The Bar is represented by P. J. Brewster, who was elected for refusing to defend a suspected murderer until he had absolutely convinced himself of the man's innocence. It was suggested to him by his legal brothers that counsel did not pledge themselves to the innocence of their clients, but merely put the case for one side in a perfectly detached way, according to the best traditions of the Bar. Brewster replied that he was also quite capable of putting the case for Tariff Reform in a perfectly detached way according to the best traditions of The Morning Post, but as he was a Free Trader he thought he would refuse any such offer if it were made to him. He added, however, that he was not in the present case worrying about moral points of view; he was simply expressing his opinion that the luxury of not having little notes pa.s.sed to him in court by a probable murderer, of not sharing a page in an ill.u.s.trated paper with him, and of not having to shake hands with him if he were acquitted, was worth paying for. Later on, when as K.C., M.P., he refused the position of standing counsel to a paper which he was always attacking in the House, he became a life member of the club.

But it would be impossible to mention all the members of the D.W.T. by name. I have been led on to speaking about the club by the mention of that Mr. Smith (or whatever his name was) who refused to be made a justice of the peace. If Mr. Smith cared to put up as an honorary member, I have no doubt that he would be elected; for though it is against the Money G.o.d that the chief battle is waged, yet the spirit of refusal is the same. "Blessed are they who know how to refuse," runs the club's motto, "for they will have a chance to be clean."

On Going into a House

It is nineteen years since I lived in a house; nineteen years since I went upstairs to bed and came downstairs to breakfast. Of course I have done these things in other people's houses from time to time, but what we do in other people's houses does not count. We are holiday-making then. We play cricket and golf and croquet, and run up and down stairs, and amuse ourselves in a hundred difierent ways, but all this is no fixed part of our life. Now, however, for the first time for nineteen years, I am actually living in a house. I have (imagine my excitement) a staircase of my own.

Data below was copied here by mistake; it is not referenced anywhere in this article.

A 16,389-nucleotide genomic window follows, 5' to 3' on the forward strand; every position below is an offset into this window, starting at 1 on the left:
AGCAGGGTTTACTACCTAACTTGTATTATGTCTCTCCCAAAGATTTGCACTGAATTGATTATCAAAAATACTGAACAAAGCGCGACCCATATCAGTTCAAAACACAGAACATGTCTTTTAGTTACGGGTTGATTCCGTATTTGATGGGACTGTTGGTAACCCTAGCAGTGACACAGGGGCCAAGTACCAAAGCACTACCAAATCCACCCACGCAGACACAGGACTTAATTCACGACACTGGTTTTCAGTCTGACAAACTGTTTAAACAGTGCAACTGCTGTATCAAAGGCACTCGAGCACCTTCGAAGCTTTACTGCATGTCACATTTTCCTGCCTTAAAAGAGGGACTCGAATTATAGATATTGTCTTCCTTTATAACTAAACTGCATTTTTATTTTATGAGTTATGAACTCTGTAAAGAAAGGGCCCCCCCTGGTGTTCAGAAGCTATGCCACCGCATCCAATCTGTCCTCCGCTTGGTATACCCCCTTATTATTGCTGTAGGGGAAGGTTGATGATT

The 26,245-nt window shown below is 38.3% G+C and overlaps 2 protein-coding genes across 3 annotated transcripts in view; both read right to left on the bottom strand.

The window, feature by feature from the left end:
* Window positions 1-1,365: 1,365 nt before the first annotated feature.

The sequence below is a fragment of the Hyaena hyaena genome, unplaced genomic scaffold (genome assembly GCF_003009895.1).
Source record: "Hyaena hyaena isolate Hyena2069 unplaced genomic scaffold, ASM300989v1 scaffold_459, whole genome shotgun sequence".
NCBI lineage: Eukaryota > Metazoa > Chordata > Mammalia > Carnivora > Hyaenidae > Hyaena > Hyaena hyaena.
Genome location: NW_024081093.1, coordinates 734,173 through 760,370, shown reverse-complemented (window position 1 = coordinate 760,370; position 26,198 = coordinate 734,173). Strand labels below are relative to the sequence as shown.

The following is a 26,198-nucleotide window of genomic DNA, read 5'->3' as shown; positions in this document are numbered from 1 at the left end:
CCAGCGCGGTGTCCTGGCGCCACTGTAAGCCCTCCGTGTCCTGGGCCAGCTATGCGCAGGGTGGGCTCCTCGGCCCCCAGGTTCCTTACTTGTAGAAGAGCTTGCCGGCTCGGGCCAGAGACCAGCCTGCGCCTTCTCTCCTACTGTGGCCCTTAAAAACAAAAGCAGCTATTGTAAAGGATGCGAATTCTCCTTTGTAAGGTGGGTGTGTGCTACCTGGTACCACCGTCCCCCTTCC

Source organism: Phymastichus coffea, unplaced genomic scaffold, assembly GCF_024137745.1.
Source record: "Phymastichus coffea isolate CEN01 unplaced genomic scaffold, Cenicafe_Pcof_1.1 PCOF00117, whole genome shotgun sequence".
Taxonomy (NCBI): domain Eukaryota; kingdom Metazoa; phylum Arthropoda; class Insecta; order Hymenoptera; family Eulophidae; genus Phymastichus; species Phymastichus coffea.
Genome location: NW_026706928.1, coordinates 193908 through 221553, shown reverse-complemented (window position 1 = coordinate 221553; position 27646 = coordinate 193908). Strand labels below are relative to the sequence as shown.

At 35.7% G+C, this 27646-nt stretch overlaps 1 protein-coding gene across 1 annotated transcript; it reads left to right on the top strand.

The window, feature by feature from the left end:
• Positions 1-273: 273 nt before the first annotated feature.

Flats may be convenient (I thought so myself when I lived in one some days ago), but they have their disadvantages. One of the disadvantages is that you are never in complete possession of the flat. You may think that the drawing-room floor (to take a case) is your very own, but it isn't; you share it with a man below who uses it as a ceiling. If you want to dance a step-dance, you have to consider his plaster. I was always ready enough to accommodate myself in this matter to his prejudices, but I could not put up with his old-fashioned ideas about bathroom ceilings. It is very cramping to one's style in the bath to reflect that the slightest splash may call attention to itself on the ceiling of the gentleman below. This is to share a bathroom with a stranger-an intolerable position for a proud man. To-day I have a bathroom of my own for the first time in my life.